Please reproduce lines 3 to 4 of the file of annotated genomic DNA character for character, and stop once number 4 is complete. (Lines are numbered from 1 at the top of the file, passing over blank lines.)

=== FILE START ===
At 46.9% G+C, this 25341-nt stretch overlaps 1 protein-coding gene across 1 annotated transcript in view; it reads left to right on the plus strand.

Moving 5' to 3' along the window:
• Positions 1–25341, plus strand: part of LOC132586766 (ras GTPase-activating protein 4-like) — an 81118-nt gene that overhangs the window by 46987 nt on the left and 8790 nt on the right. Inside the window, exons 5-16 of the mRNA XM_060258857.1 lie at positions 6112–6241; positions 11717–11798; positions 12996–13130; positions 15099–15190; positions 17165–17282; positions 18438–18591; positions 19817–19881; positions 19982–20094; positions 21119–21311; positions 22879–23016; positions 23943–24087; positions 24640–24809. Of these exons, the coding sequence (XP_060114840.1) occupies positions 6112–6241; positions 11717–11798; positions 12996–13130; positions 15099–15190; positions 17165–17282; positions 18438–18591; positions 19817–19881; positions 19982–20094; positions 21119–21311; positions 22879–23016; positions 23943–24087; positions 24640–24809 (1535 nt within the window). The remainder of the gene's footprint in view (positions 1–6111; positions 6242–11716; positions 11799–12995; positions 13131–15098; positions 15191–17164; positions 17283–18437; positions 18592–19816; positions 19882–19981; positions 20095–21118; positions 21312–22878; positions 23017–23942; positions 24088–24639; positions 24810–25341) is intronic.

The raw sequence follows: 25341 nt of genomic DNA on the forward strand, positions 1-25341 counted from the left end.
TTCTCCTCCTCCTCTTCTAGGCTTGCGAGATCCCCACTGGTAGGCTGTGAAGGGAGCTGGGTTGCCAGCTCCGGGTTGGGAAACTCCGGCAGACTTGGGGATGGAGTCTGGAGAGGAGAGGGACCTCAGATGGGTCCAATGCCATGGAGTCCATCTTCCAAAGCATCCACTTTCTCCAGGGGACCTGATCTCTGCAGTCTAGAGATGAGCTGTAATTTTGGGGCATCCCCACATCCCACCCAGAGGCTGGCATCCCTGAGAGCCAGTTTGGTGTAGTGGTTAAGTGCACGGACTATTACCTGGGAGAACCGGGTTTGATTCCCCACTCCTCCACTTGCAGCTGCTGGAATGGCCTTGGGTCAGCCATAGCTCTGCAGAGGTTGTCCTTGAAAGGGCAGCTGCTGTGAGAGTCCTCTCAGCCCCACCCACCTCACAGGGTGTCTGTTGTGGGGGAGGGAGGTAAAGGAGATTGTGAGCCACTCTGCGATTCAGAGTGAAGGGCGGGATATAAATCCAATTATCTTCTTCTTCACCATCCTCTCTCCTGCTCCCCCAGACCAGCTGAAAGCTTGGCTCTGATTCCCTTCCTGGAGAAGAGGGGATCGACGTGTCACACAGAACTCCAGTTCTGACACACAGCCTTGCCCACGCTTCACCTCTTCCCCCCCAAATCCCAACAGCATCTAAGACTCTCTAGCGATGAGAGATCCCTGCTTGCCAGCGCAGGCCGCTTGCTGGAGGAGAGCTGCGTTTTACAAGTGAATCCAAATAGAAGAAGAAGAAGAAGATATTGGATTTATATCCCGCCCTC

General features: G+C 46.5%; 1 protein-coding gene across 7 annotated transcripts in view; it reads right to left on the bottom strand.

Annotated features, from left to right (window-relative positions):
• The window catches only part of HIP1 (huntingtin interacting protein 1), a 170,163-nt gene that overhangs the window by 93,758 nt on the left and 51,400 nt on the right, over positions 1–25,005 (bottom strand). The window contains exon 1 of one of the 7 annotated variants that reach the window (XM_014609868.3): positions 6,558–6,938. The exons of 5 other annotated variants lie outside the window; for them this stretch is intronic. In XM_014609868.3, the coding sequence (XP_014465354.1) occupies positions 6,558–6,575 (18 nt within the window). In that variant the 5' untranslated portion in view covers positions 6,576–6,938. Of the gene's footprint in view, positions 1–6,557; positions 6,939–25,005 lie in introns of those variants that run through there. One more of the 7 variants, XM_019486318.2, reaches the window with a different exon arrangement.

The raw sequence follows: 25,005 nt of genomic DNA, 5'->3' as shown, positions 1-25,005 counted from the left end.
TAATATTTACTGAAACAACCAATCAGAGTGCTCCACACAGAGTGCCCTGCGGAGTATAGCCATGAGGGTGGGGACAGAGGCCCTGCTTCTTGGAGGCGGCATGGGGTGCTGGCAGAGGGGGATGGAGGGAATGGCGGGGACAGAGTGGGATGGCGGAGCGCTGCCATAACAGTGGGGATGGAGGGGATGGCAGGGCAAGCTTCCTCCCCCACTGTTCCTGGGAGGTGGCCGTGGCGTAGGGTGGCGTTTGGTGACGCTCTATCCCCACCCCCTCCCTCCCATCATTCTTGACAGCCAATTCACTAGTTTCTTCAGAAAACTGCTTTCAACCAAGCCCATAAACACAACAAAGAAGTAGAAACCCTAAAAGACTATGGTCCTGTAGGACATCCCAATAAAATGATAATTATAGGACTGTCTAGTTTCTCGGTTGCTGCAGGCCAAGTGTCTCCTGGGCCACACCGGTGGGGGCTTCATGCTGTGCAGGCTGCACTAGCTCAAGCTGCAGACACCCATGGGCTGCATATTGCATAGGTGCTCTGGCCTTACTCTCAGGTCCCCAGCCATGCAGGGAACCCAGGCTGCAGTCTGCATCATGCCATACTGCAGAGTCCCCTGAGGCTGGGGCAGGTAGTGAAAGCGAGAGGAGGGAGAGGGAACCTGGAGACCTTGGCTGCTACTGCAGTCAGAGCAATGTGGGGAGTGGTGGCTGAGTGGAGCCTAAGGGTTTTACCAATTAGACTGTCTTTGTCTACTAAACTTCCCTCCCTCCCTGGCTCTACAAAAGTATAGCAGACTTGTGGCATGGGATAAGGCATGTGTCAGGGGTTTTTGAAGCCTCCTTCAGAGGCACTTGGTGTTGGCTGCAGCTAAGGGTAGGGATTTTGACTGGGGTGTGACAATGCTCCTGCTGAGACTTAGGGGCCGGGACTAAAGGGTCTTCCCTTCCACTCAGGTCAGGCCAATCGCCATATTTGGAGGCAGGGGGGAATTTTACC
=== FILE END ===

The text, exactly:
• Positions 1–25341, plus strand: part of LOC132586766 (ras GTPase-activating protein 4-like) — an 81118-nt gene that overhangs the window by 46987 nt on the left and 8790 nt on the right. Inside the window, exons 5-16 of the mRNA XM_060258857.1 lie at positions 6112–6241; positions 11717–11798; positions 12996–13130; positions 15099–15190; positions 17165–17282; positions 18438–18591; positions 19817–19881; positions 19982–20094; positions 21119–21311; positions 22879–23016; positions 23943–24087; positions 24640–24809. Of these exons, the coding sequence (XP_060114840.1) occupies positions 6112–6241; positions 11717–11798; positions 12996–13130; positions 15099–15190; positions 17165–17282; positions 18438–18591; positions 19817–19881; positions 19982–20094; positions 21119–21311; positions 22879–23016; positions 23943–24087; positions 24640–24809 (1535 nt within the window). The remainder of the gene's footprint in view (positions 1–6111; positions 6242–11716; positions 11799–12995; positions 13131–15098; positions 15191–17164; positions 17283–18437; positions 18592–19816; positions 19882–19981; positions 20095–21118; positions 21312–22878; positions 23017–23942; positions 24088–24639; positions 24810–25341) is intronic.

The raw sequence follows: 25341 nt of genomic DNA on the forward strand, positions 1-25341 counted from the left end.